WARSAW (Reuters) - Polish state-run utilities PGE Enea and Tauron, which generate most of their electricity from coal, will have their coal assets carved out to boost their offshore wind investment, the deputy state assets minister said on Monday.
Poland generates most of its electricity from coal but under pressure form the European Union it has encouraged investment in clean energy sources, especially offshore wind and solar. On Monday the state utilities signed a letter of intent on joint offshore wind projects in the Baltic Sea.
“The fact that we are today preparing transformation, which will involve excluding coal based assets from the three companies, will only make financing easier, as offshore wind energy is a financial challenge for all investors,” Artur Sobon told a news conference during which the letter was signed.
Sobon said in October the utilities would start separating coal assets from the rest of their business in 2021.
Poland expects to have its first offshore wind farm in 2025 and sees total wind capacity in the Baltic Sea at around 10 gigawatts (GW) by 2040.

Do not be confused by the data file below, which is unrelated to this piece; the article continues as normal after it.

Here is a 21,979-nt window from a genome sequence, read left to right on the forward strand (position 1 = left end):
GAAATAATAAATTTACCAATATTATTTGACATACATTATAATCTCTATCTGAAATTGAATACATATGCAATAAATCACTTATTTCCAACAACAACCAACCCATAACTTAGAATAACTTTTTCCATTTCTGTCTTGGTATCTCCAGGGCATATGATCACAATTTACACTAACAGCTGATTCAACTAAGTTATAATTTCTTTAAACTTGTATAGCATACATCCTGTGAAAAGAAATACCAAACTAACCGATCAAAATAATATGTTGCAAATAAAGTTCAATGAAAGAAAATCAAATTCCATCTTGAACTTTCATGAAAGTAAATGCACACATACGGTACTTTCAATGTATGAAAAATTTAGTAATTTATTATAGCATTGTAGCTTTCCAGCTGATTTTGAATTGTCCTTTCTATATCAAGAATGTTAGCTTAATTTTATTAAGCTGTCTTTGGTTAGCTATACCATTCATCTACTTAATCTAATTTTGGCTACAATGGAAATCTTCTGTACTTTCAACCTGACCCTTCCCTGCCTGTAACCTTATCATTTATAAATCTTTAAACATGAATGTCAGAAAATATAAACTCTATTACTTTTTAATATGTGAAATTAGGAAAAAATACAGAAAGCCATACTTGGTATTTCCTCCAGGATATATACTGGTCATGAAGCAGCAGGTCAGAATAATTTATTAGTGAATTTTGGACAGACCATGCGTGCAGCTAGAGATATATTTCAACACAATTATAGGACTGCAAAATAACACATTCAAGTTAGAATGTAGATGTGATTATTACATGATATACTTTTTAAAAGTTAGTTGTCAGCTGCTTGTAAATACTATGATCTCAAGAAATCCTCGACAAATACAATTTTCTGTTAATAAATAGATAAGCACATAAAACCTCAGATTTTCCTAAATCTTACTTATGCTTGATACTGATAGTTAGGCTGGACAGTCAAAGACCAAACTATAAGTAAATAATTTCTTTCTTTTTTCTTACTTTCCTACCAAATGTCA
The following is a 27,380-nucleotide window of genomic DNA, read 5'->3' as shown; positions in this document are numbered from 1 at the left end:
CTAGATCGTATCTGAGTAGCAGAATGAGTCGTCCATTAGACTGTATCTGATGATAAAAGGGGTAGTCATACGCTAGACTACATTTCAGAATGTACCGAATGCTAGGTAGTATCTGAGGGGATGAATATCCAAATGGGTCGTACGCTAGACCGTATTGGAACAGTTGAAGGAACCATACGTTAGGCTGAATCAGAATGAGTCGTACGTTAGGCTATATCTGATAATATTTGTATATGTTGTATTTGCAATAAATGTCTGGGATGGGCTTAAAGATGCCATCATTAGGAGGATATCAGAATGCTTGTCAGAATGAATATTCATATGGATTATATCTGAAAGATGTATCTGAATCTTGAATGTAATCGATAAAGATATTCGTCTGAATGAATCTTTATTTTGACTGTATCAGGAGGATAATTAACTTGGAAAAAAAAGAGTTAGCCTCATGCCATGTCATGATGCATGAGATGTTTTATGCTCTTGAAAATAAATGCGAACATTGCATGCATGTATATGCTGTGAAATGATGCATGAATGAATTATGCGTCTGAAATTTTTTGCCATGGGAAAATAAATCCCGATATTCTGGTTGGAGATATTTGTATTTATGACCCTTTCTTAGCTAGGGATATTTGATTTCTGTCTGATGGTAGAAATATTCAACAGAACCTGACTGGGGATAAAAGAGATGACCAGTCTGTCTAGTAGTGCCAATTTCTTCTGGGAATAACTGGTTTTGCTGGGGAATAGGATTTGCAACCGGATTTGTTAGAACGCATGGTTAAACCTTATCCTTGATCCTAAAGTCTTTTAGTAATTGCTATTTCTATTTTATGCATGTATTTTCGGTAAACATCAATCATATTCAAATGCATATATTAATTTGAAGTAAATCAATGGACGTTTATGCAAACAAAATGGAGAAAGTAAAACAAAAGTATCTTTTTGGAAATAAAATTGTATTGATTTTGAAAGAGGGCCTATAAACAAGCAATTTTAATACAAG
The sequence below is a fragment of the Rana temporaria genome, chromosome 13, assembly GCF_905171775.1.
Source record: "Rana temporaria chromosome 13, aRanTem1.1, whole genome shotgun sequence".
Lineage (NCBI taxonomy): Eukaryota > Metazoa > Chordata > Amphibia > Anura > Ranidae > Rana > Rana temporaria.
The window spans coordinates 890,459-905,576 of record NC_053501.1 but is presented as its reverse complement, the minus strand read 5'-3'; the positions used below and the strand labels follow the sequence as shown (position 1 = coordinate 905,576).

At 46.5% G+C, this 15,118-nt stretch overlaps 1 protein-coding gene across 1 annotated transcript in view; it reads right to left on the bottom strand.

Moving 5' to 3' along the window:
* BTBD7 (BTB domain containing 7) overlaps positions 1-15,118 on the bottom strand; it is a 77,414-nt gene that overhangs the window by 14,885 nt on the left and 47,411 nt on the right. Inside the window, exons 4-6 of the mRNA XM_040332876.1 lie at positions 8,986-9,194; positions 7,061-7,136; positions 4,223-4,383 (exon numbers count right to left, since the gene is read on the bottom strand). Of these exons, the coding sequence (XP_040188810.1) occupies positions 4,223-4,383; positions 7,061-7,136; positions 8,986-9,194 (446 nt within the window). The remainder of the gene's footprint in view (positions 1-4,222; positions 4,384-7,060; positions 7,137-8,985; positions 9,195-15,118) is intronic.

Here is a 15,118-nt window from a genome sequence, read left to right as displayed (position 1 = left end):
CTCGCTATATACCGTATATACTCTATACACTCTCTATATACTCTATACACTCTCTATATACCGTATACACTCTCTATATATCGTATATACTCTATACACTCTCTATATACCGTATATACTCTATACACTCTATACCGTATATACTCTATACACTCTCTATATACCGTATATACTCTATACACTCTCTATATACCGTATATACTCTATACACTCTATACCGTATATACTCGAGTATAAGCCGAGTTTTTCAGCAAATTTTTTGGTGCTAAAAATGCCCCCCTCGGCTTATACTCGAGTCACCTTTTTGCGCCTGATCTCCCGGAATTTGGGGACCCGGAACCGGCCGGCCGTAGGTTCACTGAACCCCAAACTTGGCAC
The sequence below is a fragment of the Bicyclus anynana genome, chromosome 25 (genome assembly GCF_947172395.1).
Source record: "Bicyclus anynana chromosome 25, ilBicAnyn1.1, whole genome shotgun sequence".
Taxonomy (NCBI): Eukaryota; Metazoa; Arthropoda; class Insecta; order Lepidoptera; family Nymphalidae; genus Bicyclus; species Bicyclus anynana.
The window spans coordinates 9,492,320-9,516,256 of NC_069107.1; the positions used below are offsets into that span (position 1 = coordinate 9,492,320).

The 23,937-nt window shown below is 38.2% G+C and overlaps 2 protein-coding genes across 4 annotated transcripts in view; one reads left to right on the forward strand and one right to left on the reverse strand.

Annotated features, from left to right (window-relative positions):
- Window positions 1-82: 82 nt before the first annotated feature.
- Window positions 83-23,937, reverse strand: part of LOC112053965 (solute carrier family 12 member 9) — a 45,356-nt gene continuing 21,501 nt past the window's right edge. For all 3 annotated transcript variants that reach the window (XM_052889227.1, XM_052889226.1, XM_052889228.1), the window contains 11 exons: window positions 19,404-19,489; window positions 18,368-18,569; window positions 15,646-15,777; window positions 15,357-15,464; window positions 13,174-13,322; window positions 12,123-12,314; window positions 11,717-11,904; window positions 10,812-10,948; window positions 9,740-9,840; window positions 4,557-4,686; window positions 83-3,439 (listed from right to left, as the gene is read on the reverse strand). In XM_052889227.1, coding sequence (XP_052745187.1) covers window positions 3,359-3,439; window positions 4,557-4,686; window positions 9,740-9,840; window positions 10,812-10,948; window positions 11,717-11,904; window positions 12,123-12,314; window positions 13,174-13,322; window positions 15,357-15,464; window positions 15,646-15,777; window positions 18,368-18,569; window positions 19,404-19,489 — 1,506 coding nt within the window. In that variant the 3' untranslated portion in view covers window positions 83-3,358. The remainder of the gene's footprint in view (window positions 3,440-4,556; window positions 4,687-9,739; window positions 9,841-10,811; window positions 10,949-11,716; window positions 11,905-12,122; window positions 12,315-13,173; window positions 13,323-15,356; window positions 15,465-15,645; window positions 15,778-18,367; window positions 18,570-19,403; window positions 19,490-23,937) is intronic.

PGE and other Polish companies have already announced their plans in the Baltic Sea, mostly in cooperation with foreign partners. PGE is in talks with Denmark’s Orsted over a joint Baltic project, while private company Polenergia is working with Equinor.
“This letter of intent will be about new investments. I think that Polish state-run companies should be leading in these projects,” Wojciech Dabrowski, PGE Chief Executive told the same conference.
He added that ultimately, Polish coal should be replaced with nuclear energy and offshore will complement nuclear power plants.
The three companies will launch a joint company dedicated to offshore projects following the deal, the deputy minister said.
Reporting by Agnieszka Barteczko; editing by Jason Neely and David Evans
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